Sad Story of Assisted Living


In the Washington Post, recently, Martin Bayne wrote a lengthy article the newspaper titled “A man depicts the often grim atmosphere in assisted living facilities.”  Mr. Bayne is only 62, but he has had Parkinson’s for about eighteen (18) years.  As a result of that, eight years ago, Mr. Bayne writes,

in a wheelchair and after nearly a decade of living at home with young-onset Parkinson’s disease, I decided to move into an assisted living facility. I knew what my decision meant. I’d be moving into a place where the average resident was 32 years older than I was, and the average levels of disability, depression, dementia and death were dramatically higher than in the general population.

In other words, he did not have any illusions that he was moving into a setting that he would love.  He did not expect the emotional pain of losing “neighbors” in the facility:  “I can say with certainty that the prospect of watching dozens (at my young age, perhaps hundreds) of my friends and neighbors in assisted living die is a sadness beyond words.”

A few weeks after moving into one facility, Mr. Bayne met with three executives / administrators to discuss some concerns.  He was shocked at one exchange, in which Mr. Bayne felt an issue was being ignored:

“That’s not fair,” I told him. “You get to go home every day at 5 p.m., but this is my home.” He stood up, pointed his finger at me, and roared: “This is NOT your home. You just lease an apartment here like everybody else.”

That was a very unsettling event, without question.

One thing Mr. Bayne tries to make clear, and we agree, is that the folks who actually provide services in many assisted living facilities are great people.  His argument is that they are constrained by the real owners of the facility — not the residents:

Administrators represent the whims of those who own the facility. The staff members — the personal care assistants, the certified nursing assistants and so on — are the heroes for those of us living in a facility. Underpaid, overworked and highly susceptible to work-related injuries, they are the glue that holds together most of this country’s facilities for the aging. And just as we residents live in “their” facility, these staff members work in “their” facility.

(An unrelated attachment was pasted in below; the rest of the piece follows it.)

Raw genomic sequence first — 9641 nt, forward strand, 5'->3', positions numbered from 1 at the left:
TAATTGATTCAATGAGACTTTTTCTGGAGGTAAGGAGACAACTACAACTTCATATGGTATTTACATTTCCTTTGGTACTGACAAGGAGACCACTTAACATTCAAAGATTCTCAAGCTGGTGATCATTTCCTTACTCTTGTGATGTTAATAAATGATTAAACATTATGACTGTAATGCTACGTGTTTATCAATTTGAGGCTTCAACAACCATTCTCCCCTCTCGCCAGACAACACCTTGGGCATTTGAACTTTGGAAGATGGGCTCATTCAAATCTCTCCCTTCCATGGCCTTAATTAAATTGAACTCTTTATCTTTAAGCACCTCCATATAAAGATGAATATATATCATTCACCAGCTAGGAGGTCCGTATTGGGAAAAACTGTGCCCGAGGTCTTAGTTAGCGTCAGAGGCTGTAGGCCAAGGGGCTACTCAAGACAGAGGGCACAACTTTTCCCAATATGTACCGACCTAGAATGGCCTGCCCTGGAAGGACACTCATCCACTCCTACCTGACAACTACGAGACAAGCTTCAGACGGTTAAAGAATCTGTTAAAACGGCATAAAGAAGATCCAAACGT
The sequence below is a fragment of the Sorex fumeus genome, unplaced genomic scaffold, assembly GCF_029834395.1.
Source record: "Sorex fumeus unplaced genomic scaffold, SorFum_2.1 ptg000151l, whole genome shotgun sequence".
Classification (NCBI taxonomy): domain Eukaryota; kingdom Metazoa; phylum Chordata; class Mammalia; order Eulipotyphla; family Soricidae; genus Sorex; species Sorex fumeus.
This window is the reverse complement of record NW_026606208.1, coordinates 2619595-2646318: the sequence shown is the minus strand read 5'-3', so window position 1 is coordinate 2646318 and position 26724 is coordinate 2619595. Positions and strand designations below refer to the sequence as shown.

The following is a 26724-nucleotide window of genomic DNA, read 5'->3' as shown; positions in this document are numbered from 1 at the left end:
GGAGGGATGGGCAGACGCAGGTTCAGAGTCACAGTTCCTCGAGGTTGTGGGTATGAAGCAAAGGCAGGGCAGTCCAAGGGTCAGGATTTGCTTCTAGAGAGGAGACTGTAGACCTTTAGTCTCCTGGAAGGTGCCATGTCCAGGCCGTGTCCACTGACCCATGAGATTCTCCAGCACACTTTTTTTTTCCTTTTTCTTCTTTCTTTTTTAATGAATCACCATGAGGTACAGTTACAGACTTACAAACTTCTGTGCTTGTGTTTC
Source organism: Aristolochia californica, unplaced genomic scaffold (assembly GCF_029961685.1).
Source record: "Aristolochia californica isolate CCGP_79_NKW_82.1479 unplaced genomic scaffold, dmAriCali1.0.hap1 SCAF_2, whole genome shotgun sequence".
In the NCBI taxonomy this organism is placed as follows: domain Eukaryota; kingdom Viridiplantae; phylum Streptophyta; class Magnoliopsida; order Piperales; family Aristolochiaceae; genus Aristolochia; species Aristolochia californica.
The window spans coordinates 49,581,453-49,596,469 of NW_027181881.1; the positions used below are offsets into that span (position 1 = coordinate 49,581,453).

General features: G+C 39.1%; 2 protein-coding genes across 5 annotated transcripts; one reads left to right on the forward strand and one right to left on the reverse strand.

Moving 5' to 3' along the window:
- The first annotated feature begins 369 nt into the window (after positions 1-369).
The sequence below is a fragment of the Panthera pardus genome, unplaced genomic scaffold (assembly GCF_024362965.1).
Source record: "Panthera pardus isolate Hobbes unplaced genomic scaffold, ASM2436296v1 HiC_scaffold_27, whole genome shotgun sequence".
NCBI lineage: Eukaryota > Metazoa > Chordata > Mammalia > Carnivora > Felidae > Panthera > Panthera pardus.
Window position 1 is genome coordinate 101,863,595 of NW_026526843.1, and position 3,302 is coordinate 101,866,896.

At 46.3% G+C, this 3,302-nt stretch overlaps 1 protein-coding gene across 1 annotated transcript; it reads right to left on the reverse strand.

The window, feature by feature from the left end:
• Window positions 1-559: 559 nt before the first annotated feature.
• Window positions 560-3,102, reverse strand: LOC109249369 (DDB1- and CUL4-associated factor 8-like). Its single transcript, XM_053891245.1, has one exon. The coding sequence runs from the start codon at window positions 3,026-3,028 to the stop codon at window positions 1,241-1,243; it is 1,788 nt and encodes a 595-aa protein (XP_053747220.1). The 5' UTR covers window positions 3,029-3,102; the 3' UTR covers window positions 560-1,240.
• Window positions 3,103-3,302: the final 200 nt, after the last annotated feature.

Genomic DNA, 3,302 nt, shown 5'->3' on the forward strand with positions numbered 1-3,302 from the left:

That is the saddest part of the story, from his perspective.  There is more to the story, and you really should read it all.  There are success stories in assisted living, of course.  Even a home care company like Support For Home can tell a few.  :-)  Nevertheless, anyone in elder care or with loved ones who are in or exploring assisted living should read this story and probe a little deeper than they might otherwise.

Best wishes.  Bert

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4 responses to “Sad Story of Assisted Living

  1. Really sad. I do hope this situation improves on the future.

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  2. Just like the adolescent age, old age is a stage which needs continuous care and attention. It is a stage where you expect a lot of affection and love from family members and friends. In many of the cases, you are left alone at home with others being busy in their work and lives. As children advance in their careers or move out of the house, elderly citizens often find themselves alone. In some cases, the family members cannot give the necessary attention required due to their professional constraints. In such situations, the senior assisted living proves to be of great help.

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  3. Rogelio, your point is valid. For folks who are social – and who do not have a good social network – assisted living can be a good alternative to aging in place. The great majority prefer the latter, however, but need help with Activities of Daily Living (ADLs) to continue to live in their traditional homes.

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  4. Are you paying attention, Atlanta retirement communities? There’s a careful balance that need to be maintained, but once people are in your care, they’re invested in that environment, they’re committed. You should be to.

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